I have worked on the prevention of violence against women for over 40 years both locally and internationally. I have lectured on this topic at hundreds of universities across America. I’m currently on the Commission for the Prevention of Violence Against Women (CPVAW) and I believe we have both difficult and exciting work ahead of us, as evidenced by our recently completed needs assessment. But, it seems our reputation has been tarnished in many people’s eyes due to our commission’s engagement in a contentious political battle within our city. How do we rebuild our community’s trust that CPVAW will be honest and transparent in our work going forward? According to our bylaws we are to make the prevention of violence against women the city’s highest priority.
The commission was forced into a vote on whether to re-agendize the censuring of two councilmen on Wed. Sept 25, 2019 and by the next day at 4pm we were told our chair would be appearing on KSBW news that night. We had originally been told the whole commission could offer input and edit a letter to then Mayor Watkins. Instead members from CPVAW initiated a media blitz using language insisting that our community ignore the findings of a lengthy and independent investigation, and instead believe CPVAW’s exaggerated accusations.
“Start by Believing” is the response of many sexual assault survivors who are not believed. Today, out of 1000 sexual assaults, 995 perpetrators walk free. Using that phrase along with “victim shaming and blaming” in the media should be done with utmost care, especially by CPVAW, as no city employee ever claimed they had been sexually assaulted.
When I asked the city’s HR director, she confirmed to me that no gender discrimination and no sexual harassment were substantiated. Yet, many community members wrongly believe that these councilmen did illegal, horrible things, harassing and bullying female employees and worse. The City Council clearly showed there was a need to mediate privately among any and all disgruntled employees. No one would have even heard of it had they just come forward to HR asking for mediation.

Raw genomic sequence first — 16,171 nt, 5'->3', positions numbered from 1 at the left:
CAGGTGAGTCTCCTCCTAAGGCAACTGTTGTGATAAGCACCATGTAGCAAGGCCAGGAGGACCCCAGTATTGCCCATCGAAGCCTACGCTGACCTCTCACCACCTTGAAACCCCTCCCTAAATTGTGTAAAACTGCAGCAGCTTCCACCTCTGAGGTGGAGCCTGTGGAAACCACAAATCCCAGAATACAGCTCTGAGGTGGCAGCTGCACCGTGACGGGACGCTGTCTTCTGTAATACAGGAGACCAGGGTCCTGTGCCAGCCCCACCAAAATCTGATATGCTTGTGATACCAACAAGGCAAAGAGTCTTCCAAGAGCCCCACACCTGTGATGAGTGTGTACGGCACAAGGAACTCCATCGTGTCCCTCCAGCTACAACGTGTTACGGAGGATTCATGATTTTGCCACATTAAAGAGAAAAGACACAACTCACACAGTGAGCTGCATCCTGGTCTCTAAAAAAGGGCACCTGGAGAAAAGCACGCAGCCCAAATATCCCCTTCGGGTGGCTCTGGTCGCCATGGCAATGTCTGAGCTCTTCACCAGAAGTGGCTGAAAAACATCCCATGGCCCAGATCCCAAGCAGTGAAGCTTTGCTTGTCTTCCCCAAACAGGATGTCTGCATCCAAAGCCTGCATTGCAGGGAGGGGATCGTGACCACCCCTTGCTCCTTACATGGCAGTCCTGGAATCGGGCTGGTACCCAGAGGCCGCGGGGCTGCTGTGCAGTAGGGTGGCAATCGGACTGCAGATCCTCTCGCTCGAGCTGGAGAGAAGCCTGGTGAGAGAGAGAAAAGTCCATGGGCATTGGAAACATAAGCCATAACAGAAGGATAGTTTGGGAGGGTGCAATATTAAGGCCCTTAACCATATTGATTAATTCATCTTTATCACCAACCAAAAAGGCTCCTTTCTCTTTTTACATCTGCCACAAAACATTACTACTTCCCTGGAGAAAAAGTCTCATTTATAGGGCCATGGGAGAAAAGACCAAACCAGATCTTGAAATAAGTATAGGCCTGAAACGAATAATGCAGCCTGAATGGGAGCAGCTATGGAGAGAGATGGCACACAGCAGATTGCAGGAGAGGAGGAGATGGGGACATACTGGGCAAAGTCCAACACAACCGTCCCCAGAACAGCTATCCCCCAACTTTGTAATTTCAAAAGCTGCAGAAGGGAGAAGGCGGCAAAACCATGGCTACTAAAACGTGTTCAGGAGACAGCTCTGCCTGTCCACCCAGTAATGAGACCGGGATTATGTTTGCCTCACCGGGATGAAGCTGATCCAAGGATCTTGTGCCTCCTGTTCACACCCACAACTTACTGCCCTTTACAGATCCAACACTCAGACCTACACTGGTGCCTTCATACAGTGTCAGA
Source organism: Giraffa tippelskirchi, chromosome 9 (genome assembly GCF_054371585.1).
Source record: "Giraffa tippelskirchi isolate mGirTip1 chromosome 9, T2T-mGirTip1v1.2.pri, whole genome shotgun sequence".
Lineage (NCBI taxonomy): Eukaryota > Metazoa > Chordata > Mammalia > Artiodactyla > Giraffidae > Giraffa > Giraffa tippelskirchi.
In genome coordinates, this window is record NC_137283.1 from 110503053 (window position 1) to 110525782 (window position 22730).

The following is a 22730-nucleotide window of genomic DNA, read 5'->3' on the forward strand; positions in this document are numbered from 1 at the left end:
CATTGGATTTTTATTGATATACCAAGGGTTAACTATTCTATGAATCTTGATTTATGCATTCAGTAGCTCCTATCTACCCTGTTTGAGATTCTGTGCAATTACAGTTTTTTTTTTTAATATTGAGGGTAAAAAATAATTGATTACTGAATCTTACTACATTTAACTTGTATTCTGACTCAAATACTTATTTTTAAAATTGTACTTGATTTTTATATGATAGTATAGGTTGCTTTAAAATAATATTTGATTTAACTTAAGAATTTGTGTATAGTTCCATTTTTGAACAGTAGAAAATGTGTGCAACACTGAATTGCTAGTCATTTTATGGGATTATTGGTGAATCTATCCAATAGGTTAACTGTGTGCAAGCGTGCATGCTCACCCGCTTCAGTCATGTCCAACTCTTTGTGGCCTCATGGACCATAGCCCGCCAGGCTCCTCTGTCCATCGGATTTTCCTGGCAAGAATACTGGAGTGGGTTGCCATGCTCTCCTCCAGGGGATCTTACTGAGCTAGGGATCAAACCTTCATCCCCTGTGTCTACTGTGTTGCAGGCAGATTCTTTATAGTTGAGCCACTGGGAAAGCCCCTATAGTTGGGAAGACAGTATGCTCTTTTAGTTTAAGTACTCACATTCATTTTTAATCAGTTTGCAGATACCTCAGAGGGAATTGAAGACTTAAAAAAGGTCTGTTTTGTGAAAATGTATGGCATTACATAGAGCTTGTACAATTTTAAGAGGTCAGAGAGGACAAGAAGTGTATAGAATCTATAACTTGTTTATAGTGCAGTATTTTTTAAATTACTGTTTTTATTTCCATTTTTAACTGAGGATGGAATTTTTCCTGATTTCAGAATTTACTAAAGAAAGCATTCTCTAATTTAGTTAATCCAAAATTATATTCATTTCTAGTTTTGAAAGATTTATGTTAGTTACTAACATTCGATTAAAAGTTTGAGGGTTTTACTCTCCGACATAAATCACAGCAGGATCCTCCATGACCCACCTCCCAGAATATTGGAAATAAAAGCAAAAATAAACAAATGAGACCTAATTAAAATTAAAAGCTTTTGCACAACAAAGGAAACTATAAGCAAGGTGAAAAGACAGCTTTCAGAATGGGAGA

A city commission is, along with the city council, the community’s watchdogs. While we should make certain research and programs are done well, attempting to influence city voters by claiming false charges are really legitimate charges, especially given that the Rose Report had disproved the charges in a thorough, independent report that cost taxpayers 18 thousand dollars. The city was forced to instigate this extensive report after Mayor Watkin’s public accusations from the Dias. She could have chosen to go to HR privately with her concerns beforehand. CPVAW’s involvement boosted the recall effort at a time more petition signatures were needed to qualify before the deadline.
If this commission chooses to step into such frenzied battles in the future, let’s make certain each commissioner has a chance to review all the information, and hear from all sides before the full commission makes public statements to any news press or social media.
It is nothing short of tragic when rumor and workplace disputes are used to influence an election. This conflict is essentially about the rich versus the poor. It has been over a decade since our city has had enough council members willing to change policy to benefit the poor, over the moneyed real estate moguls who are behind the recall effort and are doing all they can to unseat these two councilmen.
My sincere hope is that CPVAW will in the future focus its work on preventing the ongoing epidemic of sexual and domestic violence in our city. We need a city government that works for all the people living in the City of Santa Cruz, not just the rich and powerful.
Ann J. Simonton
Director & Founder Media Watch
Member of CPVAW